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U.S. Indebtedness is Rising by over $1 Trillion a Year

By       Message Kevin Anthony Stoda       (Page 1 of 2 pages)     Permalink

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U.S. Indebtedness is Rising by over $1 Trillion a Year By Kevin Stoda

According to research discussed in the Economist's Voice, the "fiscal gap, which is the true measure of indebtedness, is rising by over $1 trillion per year just due to the accumulation of interest"- in the U.S.

Laurence Kotlicoff is the author of the article "The Emperors Dangerous Clothes"-. He states that future federal expenditures are running $70,000,000,000,000 above anticipated receipts. The worrisome part of this deficit is that most of the total U.S. fiscal deficit increase each year has to do with household spending and it is often America's elderly who are often forced to create this deficit.

In short, Kotlicoff and other fiscal financial researchers note that even thought the federal deficit is not under control, the more worrying factor has been the decrease in American household savings during the most recent decades.

A lot of Americans note that it is more than obvious by now that American's are (1) not saving as well as Japan and other countries are. Moreover, they are (2) not saving as well as their grandfather's generations did.

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However, it is too seldom asked, "How did we get to be this way?"- This is where generational research in economics and finances are so important.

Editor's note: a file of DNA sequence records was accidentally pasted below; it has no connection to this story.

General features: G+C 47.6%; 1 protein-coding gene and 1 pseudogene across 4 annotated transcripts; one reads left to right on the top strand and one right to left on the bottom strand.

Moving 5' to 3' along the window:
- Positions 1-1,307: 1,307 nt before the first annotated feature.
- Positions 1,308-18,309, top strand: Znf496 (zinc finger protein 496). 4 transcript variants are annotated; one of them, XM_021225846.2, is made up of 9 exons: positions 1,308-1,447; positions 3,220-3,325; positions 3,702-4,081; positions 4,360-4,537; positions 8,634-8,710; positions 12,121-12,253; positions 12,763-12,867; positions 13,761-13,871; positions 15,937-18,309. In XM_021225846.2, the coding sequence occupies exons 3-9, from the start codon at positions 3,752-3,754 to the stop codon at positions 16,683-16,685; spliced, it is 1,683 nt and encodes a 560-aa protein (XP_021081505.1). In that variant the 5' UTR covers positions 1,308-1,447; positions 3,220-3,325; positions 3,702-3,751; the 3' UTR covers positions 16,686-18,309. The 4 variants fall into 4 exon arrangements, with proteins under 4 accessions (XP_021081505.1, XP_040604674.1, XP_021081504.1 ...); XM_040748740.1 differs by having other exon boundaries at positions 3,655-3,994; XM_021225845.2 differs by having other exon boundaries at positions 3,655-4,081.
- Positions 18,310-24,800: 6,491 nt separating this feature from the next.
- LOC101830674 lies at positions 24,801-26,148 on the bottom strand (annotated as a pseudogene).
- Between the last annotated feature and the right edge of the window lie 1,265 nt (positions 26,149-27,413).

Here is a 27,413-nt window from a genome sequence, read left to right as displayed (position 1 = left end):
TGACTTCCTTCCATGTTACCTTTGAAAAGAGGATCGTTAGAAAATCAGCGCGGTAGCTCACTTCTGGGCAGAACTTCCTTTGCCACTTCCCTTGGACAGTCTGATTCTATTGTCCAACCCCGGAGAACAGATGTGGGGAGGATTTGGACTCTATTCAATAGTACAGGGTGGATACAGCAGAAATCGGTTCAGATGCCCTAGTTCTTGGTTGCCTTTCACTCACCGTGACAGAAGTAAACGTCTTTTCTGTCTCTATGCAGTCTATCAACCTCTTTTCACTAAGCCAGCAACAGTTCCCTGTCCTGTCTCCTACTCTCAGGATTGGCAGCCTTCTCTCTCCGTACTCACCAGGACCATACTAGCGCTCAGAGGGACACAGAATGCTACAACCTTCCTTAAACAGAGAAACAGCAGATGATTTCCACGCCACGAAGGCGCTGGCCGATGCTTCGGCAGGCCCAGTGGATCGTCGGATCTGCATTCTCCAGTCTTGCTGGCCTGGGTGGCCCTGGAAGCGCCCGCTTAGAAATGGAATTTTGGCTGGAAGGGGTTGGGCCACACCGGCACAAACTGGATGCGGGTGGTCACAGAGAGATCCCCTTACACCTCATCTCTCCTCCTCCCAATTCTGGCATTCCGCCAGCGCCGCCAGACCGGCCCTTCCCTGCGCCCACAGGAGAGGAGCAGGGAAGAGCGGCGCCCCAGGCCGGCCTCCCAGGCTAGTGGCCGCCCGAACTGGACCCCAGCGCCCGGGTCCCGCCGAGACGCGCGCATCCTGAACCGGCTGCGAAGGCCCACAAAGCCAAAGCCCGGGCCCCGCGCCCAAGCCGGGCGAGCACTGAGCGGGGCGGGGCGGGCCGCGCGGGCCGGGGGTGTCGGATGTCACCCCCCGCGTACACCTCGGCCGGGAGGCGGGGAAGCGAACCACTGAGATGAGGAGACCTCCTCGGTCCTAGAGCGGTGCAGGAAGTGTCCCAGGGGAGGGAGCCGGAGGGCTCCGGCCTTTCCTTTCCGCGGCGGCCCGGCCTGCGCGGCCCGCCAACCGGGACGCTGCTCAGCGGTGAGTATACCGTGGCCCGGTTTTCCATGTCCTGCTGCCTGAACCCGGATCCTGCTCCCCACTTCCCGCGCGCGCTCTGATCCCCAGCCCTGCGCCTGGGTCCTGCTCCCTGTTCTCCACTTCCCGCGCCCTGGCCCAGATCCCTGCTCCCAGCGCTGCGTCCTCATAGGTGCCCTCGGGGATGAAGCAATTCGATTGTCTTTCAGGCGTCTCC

For example, far too much blame is put on the shoulders of America's consumer, i.e. the over-spending habits of the average American household consumer. At the same time, too little blame has been placed on the lack of federal and state incentives to save and invest in the long-term. This has adversely affected the health of one's individual, local, state, and regional economies.

One federal orientation that has taken away from local savings and investment has been the focus on creating larger banks and bank networks across America, i.e. banks which don't have nearly the concern for the local economy than, let us say, credit unions would have. This has been a result of the deregulation of many sectors of the economy and finance in recent decades.

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Instead, the U.S. federal focus has been in support of national banking and national consolidation, in order that the U.S. can compete with other global economies, who have enormous banks. (Recall when Japan had 9 of the 10 largest banks on the planet back in the 1980s and 1990s.)

Another shortsighted orientation has been America's over dependence on so-called free market economic and financial development over the years. Throwing Keynesian economics out the window in the late 1970s all over America was not necessarily the way to proceed for the next few decades. This lack of focus on the commonweal of a society rather than focusing on those who can lift other sup has been short-sighted. It also led many to falsely believe that trickle-down rebates and tax credits for the wealthiest individual was the only way for the M1 and M2 supplies to be manipulated effectively to lift us all forward out of the 1970s stagnation.